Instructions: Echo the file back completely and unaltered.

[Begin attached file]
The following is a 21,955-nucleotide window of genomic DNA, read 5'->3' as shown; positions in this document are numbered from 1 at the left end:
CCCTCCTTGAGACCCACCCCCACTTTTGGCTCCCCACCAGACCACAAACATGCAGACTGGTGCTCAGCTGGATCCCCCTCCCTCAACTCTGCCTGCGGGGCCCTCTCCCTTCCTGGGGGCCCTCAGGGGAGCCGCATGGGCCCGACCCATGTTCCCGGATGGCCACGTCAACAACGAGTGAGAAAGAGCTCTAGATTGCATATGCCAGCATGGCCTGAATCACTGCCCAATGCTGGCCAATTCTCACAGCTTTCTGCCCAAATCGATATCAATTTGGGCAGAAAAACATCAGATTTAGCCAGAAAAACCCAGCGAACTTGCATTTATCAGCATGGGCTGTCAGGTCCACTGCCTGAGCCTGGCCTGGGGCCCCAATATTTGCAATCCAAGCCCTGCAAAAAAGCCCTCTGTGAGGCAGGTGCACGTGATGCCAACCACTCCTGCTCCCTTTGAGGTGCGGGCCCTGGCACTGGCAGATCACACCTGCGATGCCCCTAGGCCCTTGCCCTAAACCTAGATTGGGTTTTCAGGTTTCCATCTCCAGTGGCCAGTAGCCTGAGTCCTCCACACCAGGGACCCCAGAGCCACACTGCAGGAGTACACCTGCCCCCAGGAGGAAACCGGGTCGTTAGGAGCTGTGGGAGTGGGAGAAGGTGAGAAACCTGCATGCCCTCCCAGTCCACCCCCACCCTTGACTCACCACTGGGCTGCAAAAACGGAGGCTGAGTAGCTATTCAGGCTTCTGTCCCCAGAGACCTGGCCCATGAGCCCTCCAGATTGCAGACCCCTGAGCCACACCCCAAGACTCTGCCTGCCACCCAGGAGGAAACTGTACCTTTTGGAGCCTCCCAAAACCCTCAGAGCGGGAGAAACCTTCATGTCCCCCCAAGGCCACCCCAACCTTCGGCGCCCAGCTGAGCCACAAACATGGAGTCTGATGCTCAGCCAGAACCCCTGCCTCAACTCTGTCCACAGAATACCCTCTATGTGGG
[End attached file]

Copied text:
The following is a 21,955-nucleotide window of genomic DNA, read 5'->3' as shown; positions in this document are numbered from 1 at the left end:
CCCTCCTTGAGACCCACCCCCACTTTTGGCTCCCCACCAGACCACAAACATGCAGACTGGTGCTCAGCTGGATCCCCCTCCCTCAACTCTGCCTGCGGGGCCCTCTCCCTTCCTGGGGGCCCTCAGGGGAGCCGCATGGGCCCGACCCATGTTCCCGGATGGCCACGTCAACAACGAGTGAGAAAGAGCTCTAGATTGCATATGCCAGCATGGCCTGAATCACTGCCCAATGCTGGCCAATTCTCACAGCTTTCTGCCCAAATCGATATCAATTTGGGCAGAAAAACATCAGATTTAGCCAGAAAAACCCAGCGAACTTGCATTTATCAGCATGGGCTGTCAGGTCCACTGCCTGAGCCTGGCCTGGGGCCCCAATATTTGCAATCCAAGCCCTGCAAAAAAGCCCTCTGTGAGGCAGGTGCACGTGATGCCAACCACTCCTGCTCCCTTTGAGGTGCGGGCCCTGGCACTGGCAGATCACACCTGCGATGCCCCTAGGCCCTTGCCCTAAACCTAGATTGGGTTTTCAGGTTTCCATCTCCAGTGGCCAGTAGCCTGAGTCCTCCACACCAGGGACCCCAGAGCCACACTGCAGGAGTACACCTGCCCCCAGGAGGAAACCGGGTCGTTAGGAGCTGTGGGAGTGGGAGAAGGTGAGAAACCTGCATGCCCTCCCAGTCCACCCCCACCCTTGACTCACCACTGGGCTGCAAAAACGGAGGCTGAGTAGCTATTCAGGCTTCTGTCCCCAGAGACCTGGCCCATGAGCCCTCCAGATTGCAGACCCCTGAGCCACACCCCAAGACTCTGCCTGCCACCCAGGAGGAAACTGTACCTTTTGGAGCCTCCCAAAACCCTCAGAGCGGGAGAAACCTTCATGTCCCCCCAAGGCCACCCCAACCTTCGGCGCCCAGCTGAGCCACAAACATGGAGTCTGATGCTCAGCCAGAACCCCTGCCTCAACTCTGTCCACAGAATACCCTCTATGTGGG